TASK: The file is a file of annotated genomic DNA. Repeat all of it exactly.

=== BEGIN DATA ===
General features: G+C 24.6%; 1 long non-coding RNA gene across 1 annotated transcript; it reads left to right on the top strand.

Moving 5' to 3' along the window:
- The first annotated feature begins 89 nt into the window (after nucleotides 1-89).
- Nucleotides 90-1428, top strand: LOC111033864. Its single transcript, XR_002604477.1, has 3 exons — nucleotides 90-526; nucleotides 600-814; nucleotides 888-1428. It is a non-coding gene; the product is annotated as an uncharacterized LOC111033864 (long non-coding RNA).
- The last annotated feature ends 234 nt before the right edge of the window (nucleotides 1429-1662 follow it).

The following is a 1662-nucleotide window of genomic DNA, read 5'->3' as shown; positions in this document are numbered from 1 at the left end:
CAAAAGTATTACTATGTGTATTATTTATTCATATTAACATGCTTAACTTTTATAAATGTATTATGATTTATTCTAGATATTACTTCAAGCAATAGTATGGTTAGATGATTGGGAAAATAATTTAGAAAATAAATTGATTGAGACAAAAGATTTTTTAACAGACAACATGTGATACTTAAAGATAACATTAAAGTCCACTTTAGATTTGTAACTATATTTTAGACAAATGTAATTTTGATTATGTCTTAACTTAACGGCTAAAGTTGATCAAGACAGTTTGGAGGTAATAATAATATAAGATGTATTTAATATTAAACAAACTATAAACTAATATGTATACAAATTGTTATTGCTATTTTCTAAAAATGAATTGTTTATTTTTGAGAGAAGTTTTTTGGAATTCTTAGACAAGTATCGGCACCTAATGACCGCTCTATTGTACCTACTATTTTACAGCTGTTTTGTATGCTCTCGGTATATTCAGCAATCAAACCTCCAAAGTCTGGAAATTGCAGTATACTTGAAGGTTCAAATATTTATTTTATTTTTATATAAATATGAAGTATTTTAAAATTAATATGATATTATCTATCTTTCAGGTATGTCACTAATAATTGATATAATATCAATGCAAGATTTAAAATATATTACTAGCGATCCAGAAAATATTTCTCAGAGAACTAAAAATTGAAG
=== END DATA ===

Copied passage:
General features: G+C 24.6%; 1 long non-coding RNA gene across 1 annotated transcript; it reads left to right on the top strand.

Moving 5' to 3' along the window:
- The first annotated feature begins 89 nt into the window (after nucleotides 1-89).
- Nucleotides 90-1428, top strand: LOC111033864. Its single transcript, XR_002604477.1, has 3 exons — nucleotides 90-526; nucleotides 600-814; nucleotides 888-1428. It is a non-coding gene; the product is annotated as an uncharacterized LOC111033864 (long non-coding RNA).
- The last annotated feature ends 234 nt before the right edge of the window (nucleotides 1429-1662 follow it).

The following is a 1662-nucleotide window of genomic DNA, read 5'->3' as shown; positions in this document are numbered from 1 at the left end:
CAAAAGTATTACTATGTGTATTATTTATTCATATTAACATGCTTAACTTTTATAAATGTATTATGATTTATTCTAGATATTACTTCAAGCAATAGTATGGTTAGATGATTGGGAAAATAATTTAGAAAATAAATTGATTGAGACAAAAGATTTTTTAACAGACAACATGTGATACTTAAAGATAACATTAAAGTCCACTTTAGATTTGTAACTATATTTTAGACAAATGTAATTTTGATTATGTCTTAACTTAACGGCTAAAGTTGATCAAGACAGTTTGGAGGTAATAATAATATAAGATGTATTTAATATTAAACAAACTATAAACTAATATGTATACAAATTGTTATTGCTATTTTCTAAAAATGAATTGTTTATTTTTGAGAGAAGTTTTTTGGAATTCTTAGACAAGTATCGGCACCTAATGACCGCTCTATTGTACCTACTATTTTACAGCTGTTTTGTATGCTCTCGGTATATTCAGCAATCAAACCTCCAAAGTCTGGAAATTGCAGTATACTTGAAGGTTCAAATATTTATTTTATTTTTATATAAATATGAAGTATTTTAAAATTAATATGATATTATCTATCTTTCAGGTATGTCACTAATAATTGATATAATATCAATGCAAGATTTAAAATATATTACTAGCGATCCAGAAAATATTTCTCAGAGAACTAAAAATTGAAG